Now, thirty years later, we hear that the fastest growing religious group in America is the “Nones.” These are the people who, when asked about matters of faith and religious affiliation in surveys and censuses, select the answer “none.” More and more people are simply dismissing ideas of a supreme being, higher power, faith, etc.

While many people appear to be newly interested in things spiritual, they are not interested at all in an all-powerful, all-knowing, father-figure on a throne away off in “heaven” somewhere. NPR recently ran a series on the “nones” discussing everything from young believers/non-believers to how atheists grieve. One person in the interview, and I’m not quoting here, just gisting, said that her husband who was killed in an accident was not in a better place, but was in the ground.

When I read this, I Thessalonians 4:13 came immediately to mind: But we do not want you to be ignorant, brothers, about those who have died, so you will not grieve, as those who have no hope. And even though Paul is speaking about death, I also would add that we should not grieve as those who have no hope in life, future, finances, health, God’s will…anything.

I have to agree with the Psalmist: In you oh Lord have I put my hope. (Ps 71)

And the more I pray, the more hope I have.

Go see: www.therealprayer.org

Published in: on January 23, 2013 at 12:25 pm  Leave a Comment  
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Mayan Apocalypse-End of the World?

In the famous words of Dr. Evil–“How about ‘NO’?” As the end of the final cycle of the Mayan Calendar approaches, the media is beginning to stir the pot a little. After a bit of a hiatus from the chaos of the initial revelation about the Mayan calendar, we are now hearing about believers running to gather on a mountain in France to await the end. Some clever entrepreneur is selling shelters from the cataclysm and many others are telling of suicide scares.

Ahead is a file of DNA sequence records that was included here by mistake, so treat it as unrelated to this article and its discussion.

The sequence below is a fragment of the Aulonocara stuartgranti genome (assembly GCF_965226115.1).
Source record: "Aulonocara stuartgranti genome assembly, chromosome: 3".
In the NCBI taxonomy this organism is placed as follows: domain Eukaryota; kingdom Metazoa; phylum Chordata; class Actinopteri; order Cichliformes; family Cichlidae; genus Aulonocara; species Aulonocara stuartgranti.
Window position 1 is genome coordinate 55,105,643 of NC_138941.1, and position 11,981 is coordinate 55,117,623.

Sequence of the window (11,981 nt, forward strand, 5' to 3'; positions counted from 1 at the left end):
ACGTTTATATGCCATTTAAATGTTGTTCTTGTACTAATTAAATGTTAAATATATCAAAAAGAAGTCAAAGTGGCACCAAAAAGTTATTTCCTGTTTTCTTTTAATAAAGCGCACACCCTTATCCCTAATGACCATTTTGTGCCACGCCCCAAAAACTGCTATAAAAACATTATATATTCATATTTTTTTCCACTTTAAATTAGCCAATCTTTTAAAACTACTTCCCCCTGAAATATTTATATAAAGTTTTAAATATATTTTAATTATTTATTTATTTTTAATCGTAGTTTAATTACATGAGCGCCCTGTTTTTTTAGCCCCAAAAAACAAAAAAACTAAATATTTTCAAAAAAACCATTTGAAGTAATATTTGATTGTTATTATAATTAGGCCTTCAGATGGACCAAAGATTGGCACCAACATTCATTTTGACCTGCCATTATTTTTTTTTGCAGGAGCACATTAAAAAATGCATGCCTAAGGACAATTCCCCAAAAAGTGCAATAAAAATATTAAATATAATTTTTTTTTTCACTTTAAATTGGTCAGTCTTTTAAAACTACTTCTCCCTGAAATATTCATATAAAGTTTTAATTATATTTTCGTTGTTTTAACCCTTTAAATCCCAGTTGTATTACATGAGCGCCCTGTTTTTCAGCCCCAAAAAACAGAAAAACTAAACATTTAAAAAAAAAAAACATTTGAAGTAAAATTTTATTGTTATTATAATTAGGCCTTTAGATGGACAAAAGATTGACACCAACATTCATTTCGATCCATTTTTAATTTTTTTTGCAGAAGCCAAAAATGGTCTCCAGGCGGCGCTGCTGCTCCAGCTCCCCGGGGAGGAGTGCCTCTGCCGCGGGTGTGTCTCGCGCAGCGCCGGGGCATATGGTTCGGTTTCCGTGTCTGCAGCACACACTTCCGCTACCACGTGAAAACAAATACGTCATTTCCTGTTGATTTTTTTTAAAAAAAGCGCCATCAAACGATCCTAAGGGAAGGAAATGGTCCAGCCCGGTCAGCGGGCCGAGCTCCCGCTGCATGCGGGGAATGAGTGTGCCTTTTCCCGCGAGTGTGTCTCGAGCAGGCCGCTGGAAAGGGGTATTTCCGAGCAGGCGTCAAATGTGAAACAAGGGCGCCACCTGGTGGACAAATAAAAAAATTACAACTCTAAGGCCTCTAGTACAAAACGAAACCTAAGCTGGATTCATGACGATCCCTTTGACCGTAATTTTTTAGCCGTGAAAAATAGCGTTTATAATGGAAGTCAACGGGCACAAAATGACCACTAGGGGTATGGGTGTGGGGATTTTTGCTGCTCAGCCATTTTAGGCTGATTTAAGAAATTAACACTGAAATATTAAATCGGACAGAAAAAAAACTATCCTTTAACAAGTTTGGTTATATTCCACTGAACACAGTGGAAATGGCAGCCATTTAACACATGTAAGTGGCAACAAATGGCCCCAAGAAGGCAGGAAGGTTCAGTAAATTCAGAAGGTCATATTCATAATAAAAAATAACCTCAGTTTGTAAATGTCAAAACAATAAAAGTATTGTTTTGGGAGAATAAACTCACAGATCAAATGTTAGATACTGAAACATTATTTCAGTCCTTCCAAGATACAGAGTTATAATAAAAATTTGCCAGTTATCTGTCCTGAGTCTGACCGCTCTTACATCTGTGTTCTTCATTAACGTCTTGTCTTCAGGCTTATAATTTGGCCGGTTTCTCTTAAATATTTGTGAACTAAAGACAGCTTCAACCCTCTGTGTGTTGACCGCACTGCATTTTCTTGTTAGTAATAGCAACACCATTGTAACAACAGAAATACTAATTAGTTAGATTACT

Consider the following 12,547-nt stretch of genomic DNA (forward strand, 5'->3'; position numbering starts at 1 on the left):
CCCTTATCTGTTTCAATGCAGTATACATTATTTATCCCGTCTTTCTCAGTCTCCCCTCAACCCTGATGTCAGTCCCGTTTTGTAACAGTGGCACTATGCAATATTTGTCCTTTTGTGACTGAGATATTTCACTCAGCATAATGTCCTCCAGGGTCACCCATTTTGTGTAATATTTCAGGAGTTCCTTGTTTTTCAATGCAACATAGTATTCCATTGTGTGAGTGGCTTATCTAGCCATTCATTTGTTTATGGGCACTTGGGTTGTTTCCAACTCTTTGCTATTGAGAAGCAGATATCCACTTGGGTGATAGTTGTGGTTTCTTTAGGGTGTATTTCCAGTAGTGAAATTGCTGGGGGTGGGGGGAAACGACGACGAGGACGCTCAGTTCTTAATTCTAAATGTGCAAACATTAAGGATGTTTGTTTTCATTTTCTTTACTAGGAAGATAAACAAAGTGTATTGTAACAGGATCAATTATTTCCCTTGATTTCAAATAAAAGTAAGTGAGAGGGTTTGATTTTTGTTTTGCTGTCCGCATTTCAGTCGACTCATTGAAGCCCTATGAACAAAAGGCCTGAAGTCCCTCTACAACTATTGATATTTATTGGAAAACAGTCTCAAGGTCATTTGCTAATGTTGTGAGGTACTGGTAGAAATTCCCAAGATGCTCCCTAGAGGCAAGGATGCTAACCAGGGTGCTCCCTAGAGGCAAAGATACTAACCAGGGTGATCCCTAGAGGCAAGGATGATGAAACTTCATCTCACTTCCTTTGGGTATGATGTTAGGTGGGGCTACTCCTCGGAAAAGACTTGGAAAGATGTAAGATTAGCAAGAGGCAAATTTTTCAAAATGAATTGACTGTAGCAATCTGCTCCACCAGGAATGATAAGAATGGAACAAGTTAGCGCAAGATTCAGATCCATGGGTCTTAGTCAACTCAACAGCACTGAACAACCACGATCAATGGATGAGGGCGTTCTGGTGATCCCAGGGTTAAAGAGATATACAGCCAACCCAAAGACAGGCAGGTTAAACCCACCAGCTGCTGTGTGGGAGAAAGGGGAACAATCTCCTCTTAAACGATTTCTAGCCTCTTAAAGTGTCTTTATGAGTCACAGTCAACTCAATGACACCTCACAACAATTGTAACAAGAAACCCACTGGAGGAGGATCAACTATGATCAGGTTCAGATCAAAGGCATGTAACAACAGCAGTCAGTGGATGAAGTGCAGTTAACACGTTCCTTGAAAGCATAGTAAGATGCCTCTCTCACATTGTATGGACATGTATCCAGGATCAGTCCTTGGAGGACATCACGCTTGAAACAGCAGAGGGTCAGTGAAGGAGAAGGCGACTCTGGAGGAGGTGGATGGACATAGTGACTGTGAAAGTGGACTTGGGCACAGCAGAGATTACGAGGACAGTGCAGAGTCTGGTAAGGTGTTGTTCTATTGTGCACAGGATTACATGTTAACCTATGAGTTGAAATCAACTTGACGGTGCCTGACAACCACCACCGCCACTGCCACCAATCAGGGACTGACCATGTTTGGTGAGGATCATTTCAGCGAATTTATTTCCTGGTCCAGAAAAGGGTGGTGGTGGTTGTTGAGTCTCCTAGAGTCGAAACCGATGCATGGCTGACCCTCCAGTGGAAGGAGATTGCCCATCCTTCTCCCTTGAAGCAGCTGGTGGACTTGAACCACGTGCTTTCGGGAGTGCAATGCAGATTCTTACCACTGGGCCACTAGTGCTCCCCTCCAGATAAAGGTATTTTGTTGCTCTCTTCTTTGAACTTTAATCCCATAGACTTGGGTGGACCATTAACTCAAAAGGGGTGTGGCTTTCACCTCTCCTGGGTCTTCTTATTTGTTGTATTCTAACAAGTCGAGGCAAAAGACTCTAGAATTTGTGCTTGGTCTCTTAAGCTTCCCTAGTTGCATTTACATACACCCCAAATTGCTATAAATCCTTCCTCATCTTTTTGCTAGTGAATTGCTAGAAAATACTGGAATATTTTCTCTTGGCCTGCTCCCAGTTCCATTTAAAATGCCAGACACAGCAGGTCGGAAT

What at first was just a bit of an annoyance for most Christians is quickly becoming an issue with society as a whole. And the more we talk about it the worse it will become. I’ve quoted news sources and even scientists: “Our planet has been getting along just fine for more than four billion years, and credible scientists worldwide know of no threat associated with 2012,” NASA researchers write in an apocalypse-debunking FAQ.” (http://www.msnbc.msn.com/id/50202547#.UM0a5-T7KSo)

The final words on the issue come from the final authority on all things cosmic–Christ, who said

“Now concerning that (final) day and hour no one knows–neither the angels in heaven, nor the Son–except the Father only. Matthew 24:36

As I once heard a wise old preacher say “Trust the red letters.” If you’re old enough you’ll know what that means. If you’re not, find an old Bible and look around.

Then pray.

For a great little book on prayer, go see: www.therealprayer.com

Published in: on December 15, 2012 at 8:08 pm  Comments (1)  
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Americans not as religious as they say? Hmm…

A new poll from the Pew Research Center says that nearly 20% of American say they are not affiliated with any religion. That’s right–one in five admit they do not go to church anywhere. The good news is that 80% of us DO go to church somewhere on Sunday or Saturday (or whenever.) Or do we?

Shankar Vedantam of NPR recently stated this:

 Well, leaders of several religious denominations for many years in the United States have said if (only)45 percent of Americans are attending church every Sunday, the pews should be packed.

But they’re not. In fact the pews are getting anything but packed. As I wrote in an earlier blog, the fastest growing religion in America is officially “no religion.” This has been discovered by people like sociologist Philip Brenner (UM Boston) who says he suspects that people who answer that question are really answering another question like “Are you the kind of person who goes to church?” And of course, the answer many times is yes.

If, however, you have them keep a diary of their whereabouts on, oh, let’s say, Sunday or Saturday, you’ll find out that very few people are in their house of worship anytime during the week. In fact, using the Time Diary Method, the percentage of Americans who documented attending a religious service is actually around 24%.

If you are reading this blog, you probably understand the import of “our Father” and you are probably interested in matters of faith. Our numbers are shrinking. We are not having the evangelical effect we once did. Nobody wants what we have to offer.

It begs the question: do we have anything to offer?

Maybe it starts with a prayer.

For an easy to use workbook on prayer, go see: www.therealprayer.org

Published in: on October 25, 2012 at 7:13 am  Leave a Comment